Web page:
The term “specialty courts” can be defined very broadly to include all kinds of civil and criminal courts that have been established to deal with a specific type of case of a specific problem. While these courts many not always be a separate court, they can involve a separate docket or calendar, and include such issues as complex litigation, tax issues, environmental issues, or court accessibility issues.
Links to related online resources are listed below. Non-digitized publications may
be borrowed from the NCSC Library; call numbers are provided.
This article provides an update on the North Carolina Business Court which was first established in 1996.
This paper presented at the Business Bar Leaders Conference sponsored by the American Bar Association provides a history of business courts and an update on current status.
This article offers an exploratory comparison of the tax-case decision making process of the United States Tax Court and the United States District Courts and using data from 1996 and 1997, examines the differences in decision making of these courts, specifically focusing on expertise and ideology.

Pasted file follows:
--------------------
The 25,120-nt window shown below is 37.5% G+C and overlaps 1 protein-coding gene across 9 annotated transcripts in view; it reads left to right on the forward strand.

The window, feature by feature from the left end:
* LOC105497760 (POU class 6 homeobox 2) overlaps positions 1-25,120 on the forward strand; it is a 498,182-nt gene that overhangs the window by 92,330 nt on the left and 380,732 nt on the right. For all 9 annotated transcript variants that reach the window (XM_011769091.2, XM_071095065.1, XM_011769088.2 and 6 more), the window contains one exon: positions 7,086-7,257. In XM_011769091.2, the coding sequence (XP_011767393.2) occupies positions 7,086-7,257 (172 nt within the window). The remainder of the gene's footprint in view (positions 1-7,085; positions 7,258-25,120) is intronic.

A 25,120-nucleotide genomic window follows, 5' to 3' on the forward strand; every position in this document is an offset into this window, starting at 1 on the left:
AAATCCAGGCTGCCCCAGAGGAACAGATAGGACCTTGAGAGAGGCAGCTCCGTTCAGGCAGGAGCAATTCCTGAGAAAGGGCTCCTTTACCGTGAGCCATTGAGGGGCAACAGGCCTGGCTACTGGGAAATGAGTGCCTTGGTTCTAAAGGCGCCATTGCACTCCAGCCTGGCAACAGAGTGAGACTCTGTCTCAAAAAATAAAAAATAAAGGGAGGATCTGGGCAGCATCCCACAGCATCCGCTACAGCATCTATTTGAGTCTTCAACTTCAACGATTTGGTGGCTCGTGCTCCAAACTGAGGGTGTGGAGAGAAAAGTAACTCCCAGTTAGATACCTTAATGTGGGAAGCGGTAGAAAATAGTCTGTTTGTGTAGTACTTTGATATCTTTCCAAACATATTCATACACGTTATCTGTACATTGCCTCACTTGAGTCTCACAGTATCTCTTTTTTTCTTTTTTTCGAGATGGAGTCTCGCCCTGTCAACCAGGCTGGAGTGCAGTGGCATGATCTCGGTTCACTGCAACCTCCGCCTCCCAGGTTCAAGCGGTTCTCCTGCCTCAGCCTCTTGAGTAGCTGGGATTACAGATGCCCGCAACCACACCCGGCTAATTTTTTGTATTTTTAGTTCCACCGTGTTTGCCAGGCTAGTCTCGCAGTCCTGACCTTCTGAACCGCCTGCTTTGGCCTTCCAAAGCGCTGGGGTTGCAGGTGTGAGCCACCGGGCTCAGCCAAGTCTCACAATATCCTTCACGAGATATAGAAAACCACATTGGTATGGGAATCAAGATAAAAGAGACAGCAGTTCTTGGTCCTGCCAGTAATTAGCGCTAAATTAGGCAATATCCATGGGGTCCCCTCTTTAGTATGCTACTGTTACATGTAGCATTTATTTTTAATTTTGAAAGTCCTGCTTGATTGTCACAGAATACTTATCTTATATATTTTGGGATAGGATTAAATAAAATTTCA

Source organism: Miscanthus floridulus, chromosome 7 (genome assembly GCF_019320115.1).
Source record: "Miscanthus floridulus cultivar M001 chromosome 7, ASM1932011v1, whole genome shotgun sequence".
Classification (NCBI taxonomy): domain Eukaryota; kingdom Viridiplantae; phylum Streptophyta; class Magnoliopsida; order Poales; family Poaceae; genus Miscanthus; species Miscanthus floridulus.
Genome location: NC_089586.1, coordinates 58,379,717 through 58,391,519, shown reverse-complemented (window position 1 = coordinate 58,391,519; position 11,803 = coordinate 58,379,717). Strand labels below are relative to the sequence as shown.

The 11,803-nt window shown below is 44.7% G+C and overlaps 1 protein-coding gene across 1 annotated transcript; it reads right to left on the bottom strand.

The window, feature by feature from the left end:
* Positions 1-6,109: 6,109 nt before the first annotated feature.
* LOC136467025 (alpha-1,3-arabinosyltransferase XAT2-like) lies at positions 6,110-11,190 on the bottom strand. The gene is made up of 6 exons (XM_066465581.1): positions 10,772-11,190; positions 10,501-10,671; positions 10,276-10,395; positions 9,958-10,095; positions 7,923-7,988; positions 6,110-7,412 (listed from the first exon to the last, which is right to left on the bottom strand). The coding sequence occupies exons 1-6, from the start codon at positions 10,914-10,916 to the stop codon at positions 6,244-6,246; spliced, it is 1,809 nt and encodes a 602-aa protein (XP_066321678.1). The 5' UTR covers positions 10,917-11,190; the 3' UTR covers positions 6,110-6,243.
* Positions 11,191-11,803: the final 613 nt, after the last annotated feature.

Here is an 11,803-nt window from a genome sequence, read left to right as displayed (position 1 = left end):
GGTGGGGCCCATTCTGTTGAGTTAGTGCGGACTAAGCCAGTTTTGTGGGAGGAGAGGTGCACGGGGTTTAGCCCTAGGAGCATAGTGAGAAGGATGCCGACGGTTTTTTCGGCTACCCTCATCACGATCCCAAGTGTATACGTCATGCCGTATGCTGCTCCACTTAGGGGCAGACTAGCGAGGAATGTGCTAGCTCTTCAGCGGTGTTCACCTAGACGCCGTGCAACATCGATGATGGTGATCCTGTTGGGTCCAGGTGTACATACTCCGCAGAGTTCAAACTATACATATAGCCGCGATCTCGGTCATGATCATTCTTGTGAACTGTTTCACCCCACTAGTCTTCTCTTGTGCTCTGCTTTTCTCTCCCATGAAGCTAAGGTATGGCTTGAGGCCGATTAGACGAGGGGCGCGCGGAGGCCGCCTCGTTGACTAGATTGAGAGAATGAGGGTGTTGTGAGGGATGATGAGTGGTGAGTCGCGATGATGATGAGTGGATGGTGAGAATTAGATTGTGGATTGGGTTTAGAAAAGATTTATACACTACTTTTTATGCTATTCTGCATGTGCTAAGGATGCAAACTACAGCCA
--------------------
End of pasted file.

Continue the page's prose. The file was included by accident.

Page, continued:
This article covers the NCSC's evaluation of the California Complex Litigation Program. It traces the improvements in the three years since the program's inception and provides guidelines for future improvement and evaluation.
This pilot program required a report evaluating the effectiveness of the program, including the number of complex cases filed, the impact of the pilot program on case and calendar management, and their impact on the trial courts, the attorneys, and the parties.
This issue addresses commercial courts, business courts, and complex litigation centers that are manifestations of a new trend toward court specialization.
Join NCSC today to improve the administration of justice.